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Which signal should I send to a background process to move it foreground? SIGTTIN, SIGTOU or...?

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What framework, etc? Much more information needed here. –  Justin R. Dec 4 '09 at 1:10

4 Answers 4

up vote 5 down vote accepted

gurudoglu. I think your request's response is here :

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thanks FTIK. I found the answer of my question at the first link :D –  user224416 Dec 4 '09 at 2:07
    
good answer - but the question is still fundamentally wrong :) –  John Weldon Dec 4 '09 at 2:29
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None of these signals will move a process into the foreground. SIGCONT will cause a process to resume after it has been SIGSTOP'ped. The SIGTT ones are simply delivered to the process when they attempt to read or write while backgrounded. They do not foreground the process, in fact their default action is to simply stop the process as if you had sent a SIGSTOP. You still have to either SIGCONT to have them keep running in the background or fg them from the shell to bring them into the foreground. –  paxdiablo Dec 4 '09 at 3:24

It's not signals which directly control whether jobs are foreground or background. The jobs are under the control of a shell (usually).

For example, under bash, if you execute:

pax> sleep 3600 &
pax> jobs

you will see output like:

[1]+  Running                 sleep 3600 &

Then, you can bring that job back into the foreground by using:

pax> fg %1
sleep 3600

(and the terminal waits).

Using CTRLZ does send a signal to the process (SIGSTOP) as well as putting it into the background but the only signal that can change that is SIGCONT (to continue):

pax> fg %1
sleep 3600
^Z
[1]+  Stopped                 sleep 3600
pax> jobs
[1]+  Stopped                 sleep 3600
pax> kill -CONT %1
pax> jobs
[1]+  Running                 sleep 3600 &

That will instruct the process to start running again but it doesn't bring it into the foreground. For that, you need the fg command.

It's probably best to think of signals (which affect the process) and foreground/background (which affect the shell that started the process by determining whether it waits for it, amongst other things) separately.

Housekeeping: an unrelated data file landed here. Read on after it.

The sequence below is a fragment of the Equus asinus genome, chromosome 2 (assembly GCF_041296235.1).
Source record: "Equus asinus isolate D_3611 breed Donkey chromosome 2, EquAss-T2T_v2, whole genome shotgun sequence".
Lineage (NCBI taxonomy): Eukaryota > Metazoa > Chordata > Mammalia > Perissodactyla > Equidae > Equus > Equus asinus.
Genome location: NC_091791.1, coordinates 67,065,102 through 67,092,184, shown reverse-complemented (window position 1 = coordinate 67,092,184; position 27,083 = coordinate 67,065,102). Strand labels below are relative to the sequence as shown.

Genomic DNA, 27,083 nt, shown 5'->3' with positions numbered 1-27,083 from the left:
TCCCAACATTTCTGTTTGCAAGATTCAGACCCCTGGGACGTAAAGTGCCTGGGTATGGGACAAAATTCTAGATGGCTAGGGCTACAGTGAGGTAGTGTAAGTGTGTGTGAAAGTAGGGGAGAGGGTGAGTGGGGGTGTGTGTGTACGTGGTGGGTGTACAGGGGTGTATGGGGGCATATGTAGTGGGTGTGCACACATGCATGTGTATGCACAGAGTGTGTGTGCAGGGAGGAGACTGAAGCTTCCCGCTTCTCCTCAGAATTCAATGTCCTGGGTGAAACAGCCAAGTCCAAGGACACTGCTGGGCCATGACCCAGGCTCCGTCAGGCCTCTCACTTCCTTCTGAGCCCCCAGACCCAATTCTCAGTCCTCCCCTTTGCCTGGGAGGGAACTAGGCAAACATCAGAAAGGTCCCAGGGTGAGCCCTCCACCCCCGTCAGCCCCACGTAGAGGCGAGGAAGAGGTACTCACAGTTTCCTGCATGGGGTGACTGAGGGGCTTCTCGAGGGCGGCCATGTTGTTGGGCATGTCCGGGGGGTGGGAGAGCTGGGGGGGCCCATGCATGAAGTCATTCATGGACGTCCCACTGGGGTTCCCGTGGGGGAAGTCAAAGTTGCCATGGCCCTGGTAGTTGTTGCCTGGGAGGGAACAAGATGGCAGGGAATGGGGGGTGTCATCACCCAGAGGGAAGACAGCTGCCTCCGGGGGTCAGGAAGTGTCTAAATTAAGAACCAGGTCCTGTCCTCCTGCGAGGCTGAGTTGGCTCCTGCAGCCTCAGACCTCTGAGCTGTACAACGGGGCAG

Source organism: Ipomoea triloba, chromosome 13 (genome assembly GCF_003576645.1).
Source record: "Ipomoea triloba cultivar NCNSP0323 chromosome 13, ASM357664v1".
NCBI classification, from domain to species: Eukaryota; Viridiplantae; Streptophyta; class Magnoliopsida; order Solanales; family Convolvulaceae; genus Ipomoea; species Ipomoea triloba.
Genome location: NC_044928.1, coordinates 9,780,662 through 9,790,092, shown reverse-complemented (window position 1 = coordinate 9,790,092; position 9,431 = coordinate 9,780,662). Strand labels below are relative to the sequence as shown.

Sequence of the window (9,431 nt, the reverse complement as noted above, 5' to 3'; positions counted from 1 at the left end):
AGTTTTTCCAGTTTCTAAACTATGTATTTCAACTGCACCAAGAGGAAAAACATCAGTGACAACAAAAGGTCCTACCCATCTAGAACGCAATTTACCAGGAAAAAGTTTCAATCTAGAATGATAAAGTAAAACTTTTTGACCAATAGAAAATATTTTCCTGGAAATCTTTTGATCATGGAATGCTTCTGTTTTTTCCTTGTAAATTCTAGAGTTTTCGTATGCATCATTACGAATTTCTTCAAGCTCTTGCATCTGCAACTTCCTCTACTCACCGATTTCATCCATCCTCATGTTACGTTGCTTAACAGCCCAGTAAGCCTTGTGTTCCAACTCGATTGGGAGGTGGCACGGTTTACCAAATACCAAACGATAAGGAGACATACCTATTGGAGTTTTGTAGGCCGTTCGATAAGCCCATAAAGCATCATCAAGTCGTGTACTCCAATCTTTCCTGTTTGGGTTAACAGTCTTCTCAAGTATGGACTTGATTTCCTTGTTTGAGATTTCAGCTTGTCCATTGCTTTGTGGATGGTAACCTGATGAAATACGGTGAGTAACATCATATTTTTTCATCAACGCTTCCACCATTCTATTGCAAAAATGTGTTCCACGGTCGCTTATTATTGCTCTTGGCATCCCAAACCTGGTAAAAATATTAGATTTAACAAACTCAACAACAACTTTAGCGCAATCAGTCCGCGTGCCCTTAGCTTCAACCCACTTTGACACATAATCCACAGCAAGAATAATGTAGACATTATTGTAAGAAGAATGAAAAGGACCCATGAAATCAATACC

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you can continue a suspended process send a signal in C like this : kill(1453, SIGCONT); I need the name of the signal which can move a background process to foreground like SIGCONT. :) –  user224416 Dec 4 '09 at 1:25
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There isn't one. Plain and simple. Foreground/background is not an attribute of the process, it's an attribute of the shell that started the process. The shell controls that aspect. You can send the SIGCONT to start a process running (if it was stopped with SIGSTOP) but there is no signal that will allow a process to force itself into the foreground because it simply doesn't have that power. –  paxdiablo Dec 4 '09 at 1:32
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@gurudoglu - It's like trying to phone up a TV broadcaster and ask them to switch on your TV. There's no number for that. Fortunately... –  martin clayton Dec 4 '09 at 1:35

There is no way (In any OS I know of yet) to use a signal to bring a process to the foreground.

I believe you can only bring a process to the foreground using fg

Foreground is only relevant in the context of a console, and a signal cannot tell the process what console to foreground to...

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I need a signal name :) –  user224416 Dec 4 '09 at 1:19
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there is no signal name :) –  John Weldon Dec 4 '09 at 1:26
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there is no spoon :-) –  paxdiablo Dec 4 '09 at 1:31
    
rofl - that's hilarious –  John Weldon Dec 4 '09 at 2:28

Assuming you are on Unix and started the process from a shell you could type the following

  • Stop Process :: ^Z
  • Move process into background :: bg
  • Move back into foreground :: fg
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